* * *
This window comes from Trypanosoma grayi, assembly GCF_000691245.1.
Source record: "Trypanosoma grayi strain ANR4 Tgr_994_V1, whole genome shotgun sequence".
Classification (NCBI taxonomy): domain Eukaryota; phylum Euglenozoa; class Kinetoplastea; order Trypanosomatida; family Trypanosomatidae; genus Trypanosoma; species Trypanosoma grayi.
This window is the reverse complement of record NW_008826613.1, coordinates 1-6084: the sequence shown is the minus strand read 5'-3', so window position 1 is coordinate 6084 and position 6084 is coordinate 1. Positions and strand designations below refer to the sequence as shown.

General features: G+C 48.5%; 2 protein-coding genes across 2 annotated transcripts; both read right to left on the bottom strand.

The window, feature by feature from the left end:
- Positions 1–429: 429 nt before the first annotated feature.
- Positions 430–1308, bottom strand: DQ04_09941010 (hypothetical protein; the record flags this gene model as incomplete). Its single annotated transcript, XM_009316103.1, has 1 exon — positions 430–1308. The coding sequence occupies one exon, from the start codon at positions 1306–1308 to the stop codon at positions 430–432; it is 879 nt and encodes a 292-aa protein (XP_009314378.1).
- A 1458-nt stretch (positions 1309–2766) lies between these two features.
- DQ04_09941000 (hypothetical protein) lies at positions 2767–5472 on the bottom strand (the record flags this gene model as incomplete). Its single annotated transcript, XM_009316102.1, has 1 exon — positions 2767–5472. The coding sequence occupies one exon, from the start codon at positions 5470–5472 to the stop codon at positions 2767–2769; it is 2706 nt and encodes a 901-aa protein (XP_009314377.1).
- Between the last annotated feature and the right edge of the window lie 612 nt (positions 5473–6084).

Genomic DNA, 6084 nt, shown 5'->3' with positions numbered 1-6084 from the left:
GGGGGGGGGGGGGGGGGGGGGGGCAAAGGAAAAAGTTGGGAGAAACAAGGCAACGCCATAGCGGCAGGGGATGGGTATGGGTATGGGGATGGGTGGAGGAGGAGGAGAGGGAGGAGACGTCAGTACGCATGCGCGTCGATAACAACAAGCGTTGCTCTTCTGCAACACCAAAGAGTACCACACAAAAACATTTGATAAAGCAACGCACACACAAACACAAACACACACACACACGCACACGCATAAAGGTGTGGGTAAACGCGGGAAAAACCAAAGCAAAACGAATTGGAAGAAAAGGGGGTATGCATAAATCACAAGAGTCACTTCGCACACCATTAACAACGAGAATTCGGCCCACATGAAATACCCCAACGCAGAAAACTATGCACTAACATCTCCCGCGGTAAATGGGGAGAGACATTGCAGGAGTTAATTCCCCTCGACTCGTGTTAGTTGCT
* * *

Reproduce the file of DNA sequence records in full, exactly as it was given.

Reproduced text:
This window comes from Trypanosoma grayi, assembly GCF_000691245.1.
Source record: "Trypanosoma grayi strain ANR4 Tgr_994_V1, whole genome shotgun sequence".
Classification (NCBI taxonomy): domain Eukaryota; phylum Euglenozoa; class Kinetoplastea; order Trypanosomatida; family Trypanosomatidae; genus Trypanosoma; species Trypanosoma grayi.
This window is the reverse complement of record NW_008826613.1, coordinates 1-6084: the sequence shown is the minus strand read 5'-3', so window position 1 is coordinate 6084 and position 6084 is coordinate 1. Positions and strand designations below refer to the sequence as shown.

General features: G+C 48.5%; 2 protein-coding genes across 2 annotated transcripts; both read right to left on the bottom strand.

The window, feature by feature from the left end:
- Positions 1–429: 429 nt before the first annotated feature.
- Positions 430–1308, bottom strand: DQ04_09941010 (hypothetical protein; the record flags this gene model as incomplete). Its single annotated transcript, XM_009316103.1, has 1 exon — positions 430–1308. The coding sequence occupies one exon, from the start codon at positions 1306–1308 to the stop codon at positions 430–432; it is 879 nt and encodes a 292-aa protein (XP_009314378.1).
- A 1458-nt stretch (positions 1309–2766) lies between these two features.
- DQ04_09941000 (hypothetical protein) lies at positions 2767–5472 on the bottom strand (the record flags this gene model as incomplete). Its single annotated transcript, XM_009316102.1, has 1 exon — positions 2767–5472. The coding sequence occupies one exon, from the start codon at positions 5470–5472 to the stop codon at positions 2767–2769; it is 2706 nt and encodes a 901-aa protein (XP_009314377.1).
- Between the last annotated feature and the right edge of the window lie 612 nt (positions 5473–6084).

Genomic DNA, 6084 nt, shown 5'->3' with positions numbered 1-6084 from the left:
GGGGGGGGGGGGGGGGGGGGGGGCAAAGGAAAAAGTTGGGAGAAACAAGGCAACGCCATAGCGGCAGGGGATGGGTATGGGTATGGGGATGGGTGGAGGAGGAGGAGAGGGAGGAGACGTCAGTACGCATGCGCGTCGATAACAACAAGCGTTGCTCTTCTGCAACACCAAAGAGTACCACACAAAAACATTTGATAAAGCAACGCACACACAAACACAAACACACACACACACGCACACGCATAAAGGTGTGGGTAAACGCGGGAAAAACCAAAGCAAAACGAATTGGAAGAAAAGGGGGTATGCATAAATCACAAGAGTCACTTCGCACACCATTAACAACGAGAATTCGGCCCACATGAAATACCCCAACGCAGAAAACTATGCACTAACATCTCCCGCGGTAAATGGGGAGAGACATTGCAGGAGTTAATTCCCCTCGACTCGTGTTAGTTGCT